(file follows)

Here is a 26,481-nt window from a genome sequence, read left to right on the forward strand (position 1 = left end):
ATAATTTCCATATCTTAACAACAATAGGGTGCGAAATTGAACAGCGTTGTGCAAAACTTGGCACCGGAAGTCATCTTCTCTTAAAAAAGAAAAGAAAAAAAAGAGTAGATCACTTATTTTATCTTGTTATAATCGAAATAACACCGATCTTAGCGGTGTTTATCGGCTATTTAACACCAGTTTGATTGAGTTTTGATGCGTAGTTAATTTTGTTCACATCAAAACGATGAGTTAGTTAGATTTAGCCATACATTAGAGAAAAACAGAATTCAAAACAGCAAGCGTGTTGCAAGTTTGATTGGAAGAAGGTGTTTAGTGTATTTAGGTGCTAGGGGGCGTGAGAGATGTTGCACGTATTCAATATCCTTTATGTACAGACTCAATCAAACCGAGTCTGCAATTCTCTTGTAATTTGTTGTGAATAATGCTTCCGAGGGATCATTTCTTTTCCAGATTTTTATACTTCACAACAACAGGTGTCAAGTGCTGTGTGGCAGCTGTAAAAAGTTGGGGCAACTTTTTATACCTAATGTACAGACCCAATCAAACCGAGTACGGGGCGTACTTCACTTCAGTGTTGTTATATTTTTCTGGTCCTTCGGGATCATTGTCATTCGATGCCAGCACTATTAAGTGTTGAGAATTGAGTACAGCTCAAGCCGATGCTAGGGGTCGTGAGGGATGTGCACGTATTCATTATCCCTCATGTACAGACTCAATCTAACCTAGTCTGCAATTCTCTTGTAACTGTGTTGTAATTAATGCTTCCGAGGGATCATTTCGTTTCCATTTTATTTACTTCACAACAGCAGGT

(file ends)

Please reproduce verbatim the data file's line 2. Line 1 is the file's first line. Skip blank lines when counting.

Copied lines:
ATAATTTCCATATCTTAACAACAATAGGGTGCGAAATTGAACAGCGTTGTGCAAAACTTGGCACCGGAAGTCATCTTCTCTTAAAAAAGAAAAGAAAAAAAAGAGTAGATCACTTATTTTATCTTGTTATAATCGAAATAACACCGATCTTAGCGGTGTTTATCGGCTATTTAACACCAGTTTGATTGAGTTTTGATGCGTAGTTAATTTTGTTCACATCAAAACGATGAGTTAGTTAGATTTAGCCATACATTAGAGAAAAACAGAATTCAAAACAGCAAGCGTGTTGCAAGTTTGATTGGAAGAAGGTGTTTAGTGTATTTAGGTGCTAGGGGGCGTGAGAGATGTTGCACGTATTCAATATCCTTTATGTACAGACTCAATCAAACCGAGTCTGCAATTCTCTTGTAATTTGTTGTGAATAATGCTTCCGAGGGATCATTTCTTTTCCAGATTTTTATACTTCACAACAACAGGTGTCAAGTGCTGTGTGGCAGCTGTAAAAAGTTGGGGCAACTTTTTATACCTAATGTACAGACCCAATCAAACCGAGTACGGGGCGTACTTCACTTCAGTGTTGTTATATTTTTCTGGTCCTTCGGGATCATTGTCATTCGATGCCAGCACTATTAAGTGTTGAGAATTGAGTACAGCTCAAGCCGATGCTAGGGGTCGTGAGGGATGTGCACGTATTCATTATCCCTCATGTACAGACTCAATCTAACCTAGTCTGCAATTCTCTTGTAACTGTGTTGTAATTAATGCTTCCGAGGGATCATTTCGTTTCCATTTTATTTACTTCACAACAGCAGGT